The other film news stories of the week
Carney set to direct new film
After suffering delays due to the Hollywood writers strike, John Carney, director of Once, will finally go behind the camera for his American follow-up in August. Town House, a darkish comedy, is set to star Amy Adams and the increasingly ubiquitous Zach Galifianakis (the beardy one from The Hangover). Meanwhile, Zonad, the bizarre low-budget comedy Carney directed with brother Kieran, has been scheduled for release on March 19th.
Dublin the scene for new thriller
You never know what Steven Soderbergh will do next. Well, you do now. The prolific director is coming to Dublin to direct a thriller called Knockout. Produced in conjunction with Parallel Films, the folk behind The Clinic and Intermission, and partly funded by the Irish Film Board, Knockout stars Ewan McGregor and Michael Fassbender. Sources at the Film Board whisper that Dennis Quaid and Michael Douglas might also come on board. Knockout begins filming on February 2nd.
Selling Bones to teens
What kind of film is Peter Jackson adaptation of Alice Sebold's novel The Lovely Bones? Well, if you heeded the promotion on its limited release in the US, you could be forgiven for regarding it as a big serious film aimed at awards voters. However, following poor reviews, disappointing box office returns and few awards nominations, Paramount has now apparently decided that it is a different class of film altogether. The studio, noting that young girls reacted better to the flick than adults, has repositioned the picture as a teen fantasy in the style of Twilight. Crafty stuff. Decide for yourself when The Lovely Bones, starring Mark Wahlberg, Rachel Weisz, Susan Sarandon, Stanley Tucci and our own Saoirse Ronan, opens in Ireland on February 19th.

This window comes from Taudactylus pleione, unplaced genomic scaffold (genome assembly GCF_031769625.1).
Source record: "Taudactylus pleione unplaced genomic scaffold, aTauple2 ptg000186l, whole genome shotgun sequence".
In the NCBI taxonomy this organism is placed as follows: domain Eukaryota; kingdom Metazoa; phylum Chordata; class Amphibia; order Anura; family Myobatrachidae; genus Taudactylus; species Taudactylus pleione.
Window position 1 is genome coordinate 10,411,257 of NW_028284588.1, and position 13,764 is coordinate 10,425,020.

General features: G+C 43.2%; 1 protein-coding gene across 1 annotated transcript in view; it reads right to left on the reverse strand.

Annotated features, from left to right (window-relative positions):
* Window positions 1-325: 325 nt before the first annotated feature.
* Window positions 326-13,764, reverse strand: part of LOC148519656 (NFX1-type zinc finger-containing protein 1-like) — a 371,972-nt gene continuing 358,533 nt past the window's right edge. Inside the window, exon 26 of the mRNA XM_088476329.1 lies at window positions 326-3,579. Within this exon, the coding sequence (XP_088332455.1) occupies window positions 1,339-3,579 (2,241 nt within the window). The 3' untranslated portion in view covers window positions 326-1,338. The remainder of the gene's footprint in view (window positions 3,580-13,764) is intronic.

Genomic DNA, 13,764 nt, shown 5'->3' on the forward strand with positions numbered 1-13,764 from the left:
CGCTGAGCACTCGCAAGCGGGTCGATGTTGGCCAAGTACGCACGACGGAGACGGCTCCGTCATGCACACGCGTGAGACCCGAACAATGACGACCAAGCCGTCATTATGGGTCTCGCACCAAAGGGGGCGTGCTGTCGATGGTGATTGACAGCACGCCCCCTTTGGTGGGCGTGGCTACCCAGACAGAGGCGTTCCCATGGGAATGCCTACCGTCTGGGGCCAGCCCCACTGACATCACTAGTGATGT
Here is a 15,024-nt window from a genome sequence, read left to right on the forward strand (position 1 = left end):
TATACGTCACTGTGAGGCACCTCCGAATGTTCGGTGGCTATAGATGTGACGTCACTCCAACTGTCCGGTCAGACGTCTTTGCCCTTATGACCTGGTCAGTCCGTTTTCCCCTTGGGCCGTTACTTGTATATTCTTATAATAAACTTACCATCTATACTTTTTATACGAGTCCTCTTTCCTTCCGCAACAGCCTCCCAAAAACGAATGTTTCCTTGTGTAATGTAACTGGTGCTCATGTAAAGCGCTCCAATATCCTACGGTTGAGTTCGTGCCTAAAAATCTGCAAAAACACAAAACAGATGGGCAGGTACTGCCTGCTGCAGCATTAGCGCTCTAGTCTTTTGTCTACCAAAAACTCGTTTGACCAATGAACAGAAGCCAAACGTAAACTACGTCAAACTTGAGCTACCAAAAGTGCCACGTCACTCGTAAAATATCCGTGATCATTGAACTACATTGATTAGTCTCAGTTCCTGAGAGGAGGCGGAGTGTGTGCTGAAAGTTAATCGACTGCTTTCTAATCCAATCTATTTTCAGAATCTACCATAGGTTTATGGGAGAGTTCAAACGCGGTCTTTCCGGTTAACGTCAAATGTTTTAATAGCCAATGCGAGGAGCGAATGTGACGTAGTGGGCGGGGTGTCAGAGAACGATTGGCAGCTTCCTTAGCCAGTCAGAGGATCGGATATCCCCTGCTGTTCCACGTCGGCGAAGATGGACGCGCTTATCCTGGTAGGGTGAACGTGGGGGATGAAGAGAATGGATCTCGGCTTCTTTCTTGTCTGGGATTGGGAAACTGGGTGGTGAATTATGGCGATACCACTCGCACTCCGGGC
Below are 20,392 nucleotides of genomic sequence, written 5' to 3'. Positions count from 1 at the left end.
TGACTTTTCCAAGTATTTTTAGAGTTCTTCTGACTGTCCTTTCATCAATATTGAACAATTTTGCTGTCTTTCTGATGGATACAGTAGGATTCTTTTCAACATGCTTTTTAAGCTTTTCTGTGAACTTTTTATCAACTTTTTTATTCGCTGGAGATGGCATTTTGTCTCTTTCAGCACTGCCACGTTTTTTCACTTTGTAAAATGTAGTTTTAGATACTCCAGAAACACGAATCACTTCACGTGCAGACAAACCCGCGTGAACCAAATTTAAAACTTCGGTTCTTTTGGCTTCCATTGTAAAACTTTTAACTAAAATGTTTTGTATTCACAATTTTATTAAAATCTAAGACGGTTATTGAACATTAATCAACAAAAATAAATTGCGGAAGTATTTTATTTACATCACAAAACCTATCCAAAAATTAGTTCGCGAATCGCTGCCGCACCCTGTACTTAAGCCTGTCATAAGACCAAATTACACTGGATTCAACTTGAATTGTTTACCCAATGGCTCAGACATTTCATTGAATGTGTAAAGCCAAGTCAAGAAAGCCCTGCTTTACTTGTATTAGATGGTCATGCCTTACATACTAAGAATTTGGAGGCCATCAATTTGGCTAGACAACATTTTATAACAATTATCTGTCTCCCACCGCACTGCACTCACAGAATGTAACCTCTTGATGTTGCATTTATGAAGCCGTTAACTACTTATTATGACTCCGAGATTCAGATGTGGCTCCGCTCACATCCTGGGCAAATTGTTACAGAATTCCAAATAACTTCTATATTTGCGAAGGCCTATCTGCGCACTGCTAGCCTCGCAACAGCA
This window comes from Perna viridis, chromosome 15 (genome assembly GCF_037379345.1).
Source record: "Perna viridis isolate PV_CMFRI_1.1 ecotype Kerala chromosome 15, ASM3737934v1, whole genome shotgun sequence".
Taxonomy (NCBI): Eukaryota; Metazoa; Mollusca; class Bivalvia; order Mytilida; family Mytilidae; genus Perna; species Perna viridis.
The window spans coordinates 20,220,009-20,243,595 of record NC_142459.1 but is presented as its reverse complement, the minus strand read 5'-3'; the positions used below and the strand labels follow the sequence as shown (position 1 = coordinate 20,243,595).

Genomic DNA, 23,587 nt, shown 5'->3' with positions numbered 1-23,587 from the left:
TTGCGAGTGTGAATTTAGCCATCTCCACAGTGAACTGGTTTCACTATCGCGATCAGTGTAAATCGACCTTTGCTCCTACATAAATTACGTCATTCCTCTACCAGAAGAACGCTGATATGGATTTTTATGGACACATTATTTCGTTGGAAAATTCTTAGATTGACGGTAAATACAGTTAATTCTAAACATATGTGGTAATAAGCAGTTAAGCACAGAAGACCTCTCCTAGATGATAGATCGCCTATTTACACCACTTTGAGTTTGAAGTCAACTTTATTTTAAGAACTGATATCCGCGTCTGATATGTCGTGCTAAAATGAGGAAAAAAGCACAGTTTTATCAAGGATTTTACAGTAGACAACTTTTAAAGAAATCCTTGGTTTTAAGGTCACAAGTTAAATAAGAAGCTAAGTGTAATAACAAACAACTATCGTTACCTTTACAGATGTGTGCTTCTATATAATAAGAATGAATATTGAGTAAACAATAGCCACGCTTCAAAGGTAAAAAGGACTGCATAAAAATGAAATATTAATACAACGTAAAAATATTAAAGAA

Magazine pays out to Polanski
The Roman Polanski circus continues to offer up interesting sideshows. This week a French court ordered VSD magazine to pay the director recently arrested on a 30-year-old statutory rape charge €5,500 for invasion of privacy. The judge said that certain images, taken during Polanski's house arrest in Switzerland, were "neither necessary nor useful for legitimate public understanding". Jeez, if all images that met this description were prohibited, we’d see a darn sight less of Jennifer Aniston.
Beijing pulls popular Avatar
Talk about belatedly shutting the stable door. Authorities in China, concerned at the antitotalitarian message in James Cameron’s Avatar, have reportedly demanded that the 2-D version of the film be withdrawn from the nation's cinemas. The news came just a day after it was announced that the flick had wrested the title - from 2012 of all things - of the biggest-ever earner at the Chinese box office. Avatar has raked in about €80 million in the People's Republic.